The publication in 1982 of Northrop Frye's The Great Code: The Bible and Literature was a literary event of major significance. Frye took what he called 'a fresh and firsthand look' at the Bible and analysed it as a literary critic, exploring its relation to Western literature and its impact on the creative imagination. Through an examination of such key aspects of language as myth, metaphor, and rhetoric he conveyed to the reader the results of his own encounter with the Bible and his appreciation of its unified structure of narrative and imagery.
Shortly before his death in January 1991, Frye characterized The Double Vision as 'something of a shorter and more accessible version' of The Great Code and its sequel, Words with Power. In simpler context and briefer compass, it elucidates and expands on the ideas and concepts introduced in those books. The 'double vision' of the title is a phrase borrowed from William Blake indicating that mere simple sense perception is not enough for reliable interpretation of the meaning of the world. In Frye's words: 'the conscious subject is not really perceiving until it recognizes itself as part of what it perceives.'
In four very readable, engaging chapters, Frye contrasts the natural or physical vision of the world with the inward, spiritual one as each relates to language, space, time, history, and the concept of God. Throughout, he reiterates that the true literal sense of the Bible is metaphorical and that this conception of a metaphorical literal sense is not new, or even modern. He emphasizes the fact that the literary language of the Bible is not intended, like literature itself, simply to suspend judgement, but to convey a vision of spiritual life that contineus to transform and expand our own. Its myths become, as purely literary myths cannot, myths to live by. Its metaphors become, as purely literary metaphors cannot, metaphors to live in.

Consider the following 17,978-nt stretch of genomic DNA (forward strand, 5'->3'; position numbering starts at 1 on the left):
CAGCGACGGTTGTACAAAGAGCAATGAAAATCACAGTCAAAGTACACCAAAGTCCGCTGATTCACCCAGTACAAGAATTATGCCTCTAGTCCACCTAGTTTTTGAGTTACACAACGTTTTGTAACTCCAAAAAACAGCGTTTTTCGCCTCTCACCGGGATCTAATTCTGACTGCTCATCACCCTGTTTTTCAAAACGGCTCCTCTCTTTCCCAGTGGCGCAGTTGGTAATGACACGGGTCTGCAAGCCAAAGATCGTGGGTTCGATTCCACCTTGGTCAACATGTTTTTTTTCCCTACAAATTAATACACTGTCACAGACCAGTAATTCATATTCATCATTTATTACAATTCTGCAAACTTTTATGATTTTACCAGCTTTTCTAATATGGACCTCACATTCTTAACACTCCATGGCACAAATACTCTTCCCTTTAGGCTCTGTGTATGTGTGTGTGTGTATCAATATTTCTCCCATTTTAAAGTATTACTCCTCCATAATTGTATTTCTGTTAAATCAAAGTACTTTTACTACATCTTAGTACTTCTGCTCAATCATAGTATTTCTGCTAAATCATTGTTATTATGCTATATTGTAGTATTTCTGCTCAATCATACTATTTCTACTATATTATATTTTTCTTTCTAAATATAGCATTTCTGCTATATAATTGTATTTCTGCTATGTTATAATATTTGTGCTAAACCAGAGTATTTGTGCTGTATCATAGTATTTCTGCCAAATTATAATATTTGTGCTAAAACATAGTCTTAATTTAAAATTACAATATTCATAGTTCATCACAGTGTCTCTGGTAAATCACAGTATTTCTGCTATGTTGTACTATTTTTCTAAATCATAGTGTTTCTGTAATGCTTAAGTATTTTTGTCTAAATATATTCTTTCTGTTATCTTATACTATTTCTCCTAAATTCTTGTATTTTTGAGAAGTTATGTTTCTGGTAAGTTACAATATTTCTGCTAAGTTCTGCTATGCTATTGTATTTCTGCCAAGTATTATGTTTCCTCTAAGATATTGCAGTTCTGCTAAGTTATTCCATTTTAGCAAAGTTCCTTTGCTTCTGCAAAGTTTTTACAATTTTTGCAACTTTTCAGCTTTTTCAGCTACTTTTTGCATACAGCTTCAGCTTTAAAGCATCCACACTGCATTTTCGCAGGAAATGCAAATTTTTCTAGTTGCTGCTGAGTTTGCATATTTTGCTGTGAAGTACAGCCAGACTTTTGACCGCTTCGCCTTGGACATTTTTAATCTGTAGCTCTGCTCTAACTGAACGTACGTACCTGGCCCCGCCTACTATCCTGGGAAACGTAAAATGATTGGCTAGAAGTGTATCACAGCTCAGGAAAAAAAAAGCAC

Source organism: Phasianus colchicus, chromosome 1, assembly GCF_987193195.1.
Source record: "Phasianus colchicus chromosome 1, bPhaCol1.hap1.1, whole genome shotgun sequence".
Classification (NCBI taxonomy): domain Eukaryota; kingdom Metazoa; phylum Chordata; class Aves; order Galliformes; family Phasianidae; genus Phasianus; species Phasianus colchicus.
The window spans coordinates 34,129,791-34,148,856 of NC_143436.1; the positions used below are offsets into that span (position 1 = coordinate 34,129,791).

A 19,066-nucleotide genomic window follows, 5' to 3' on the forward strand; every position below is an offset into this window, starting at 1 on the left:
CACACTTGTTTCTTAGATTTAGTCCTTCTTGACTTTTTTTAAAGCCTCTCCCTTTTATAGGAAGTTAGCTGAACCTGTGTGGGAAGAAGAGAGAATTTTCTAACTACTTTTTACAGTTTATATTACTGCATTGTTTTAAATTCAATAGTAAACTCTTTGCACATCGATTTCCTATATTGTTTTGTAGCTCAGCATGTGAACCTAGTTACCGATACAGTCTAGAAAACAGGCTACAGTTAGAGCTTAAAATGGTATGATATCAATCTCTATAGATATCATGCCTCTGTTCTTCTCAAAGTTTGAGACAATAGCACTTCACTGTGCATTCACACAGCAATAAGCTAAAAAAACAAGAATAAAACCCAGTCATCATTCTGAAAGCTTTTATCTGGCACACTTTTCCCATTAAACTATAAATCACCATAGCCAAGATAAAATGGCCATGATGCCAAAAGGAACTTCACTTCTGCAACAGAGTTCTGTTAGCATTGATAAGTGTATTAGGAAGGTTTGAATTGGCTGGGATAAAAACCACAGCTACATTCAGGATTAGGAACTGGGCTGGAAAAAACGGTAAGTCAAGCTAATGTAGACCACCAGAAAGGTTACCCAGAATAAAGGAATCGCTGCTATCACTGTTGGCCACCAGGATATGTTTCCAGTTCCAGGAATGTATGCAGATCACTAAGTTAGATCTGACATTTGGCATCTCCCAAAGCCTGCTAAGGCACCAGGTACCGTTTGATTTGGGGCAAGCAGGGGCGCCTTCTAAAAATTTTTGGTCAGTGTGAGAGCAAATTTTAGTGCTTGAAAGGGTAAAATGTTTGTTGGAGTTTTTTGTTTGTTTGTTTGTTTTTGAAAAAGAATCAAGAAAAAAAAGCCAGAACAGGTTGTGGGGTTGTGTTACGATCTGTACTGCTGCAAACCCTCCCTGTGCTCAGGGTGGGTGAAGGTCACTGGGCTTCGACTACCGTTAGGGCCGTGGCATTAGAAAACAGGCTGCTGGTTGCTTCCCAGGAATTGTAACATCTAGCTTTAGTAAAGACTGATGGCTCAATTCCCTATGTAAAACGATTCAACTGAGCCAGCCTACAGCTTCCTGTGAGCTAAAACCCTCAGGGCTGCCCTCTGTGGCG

The Double Vision originated in lectures delivered at Emmanuel College in the University of Toronto, the texts of which were revised and augmented. It will appeal to scholars, students, and general readers alike who enjoyed Frye's earlier works or who are interested in the Bible, literature, literary theory and criticism, and religion.
One of the most intractable problems for the contemporary Anglo-American theist is reconciling the enormous amount of apparent gratuitous suffering in the world with the existence of an all-perfect deity. Suffering Belief reviews the leading attempts at justifying the existence of evil and salvaging a rational basis of belief in the traditional Western God. Through a systematic evaluation of the kinds of evil that most strongly call belief into question, such as genocide, natural catastrophes, animal suffering, and disease, it is shown that there is scant basis for continued belief in an all-perfect God and compelling reason for abandoning such a damaging construct.
Since the publication of the first edition of The Crusades: A Reader, interest in the Crusades has increased dramatically, fueled in part by current global interactions between the Muslim world and Western nations. The second edition features an intriguing new chapter on perceptions of the Crusades in the modern period, from David Hume and William Wordsworth to World War I political cartoons and crusading rhetoric circulating after 9/11. Islamic accounts of the treatment of prisoners have been added, as well as sources detailing the homecoming of those who had ventured to the Holy Landâincluding a newly translated reading on a woman crusader, Margaret of Beverly. The book contains sixteen images, study questions for each reading, and an index.
To study the interactions between Muslims and Christians in the medieval period is to observe a history of conflict and co-existence encompassing warfare, piracy, and raiding as well as commerce, intellectual exchanges, and personal relationships that transcended religious differences. With particular focus on the Mediterranean world, this collection of more than 80 readings includes sources from Byzantine, Jewish, Muslim, and Latin Christian authors that explore the conflicts and contacts between Muslims and Christians from the seventh to the fifteenth century. Jarbel Rodriguez has selected geographically diverse readings and multiple sources on the same event or topic so that readers gain a better understanding of the relationship that existed between Muslims and Christians in the Middle Ages.
Early Christianity as a Social Movement is a social scientific study of the first half century of Christianity, from its development after the lifetime of Jesus of Nazareth into the 80's of the first century C.E. The literary evidence, separated into five separate stages of the movement's history by means of source analyses of the early writings, is subjected to content analysis to depict early Christianity as a new religious movement. This movement is found to be largely unlike most of the modern new religious movements.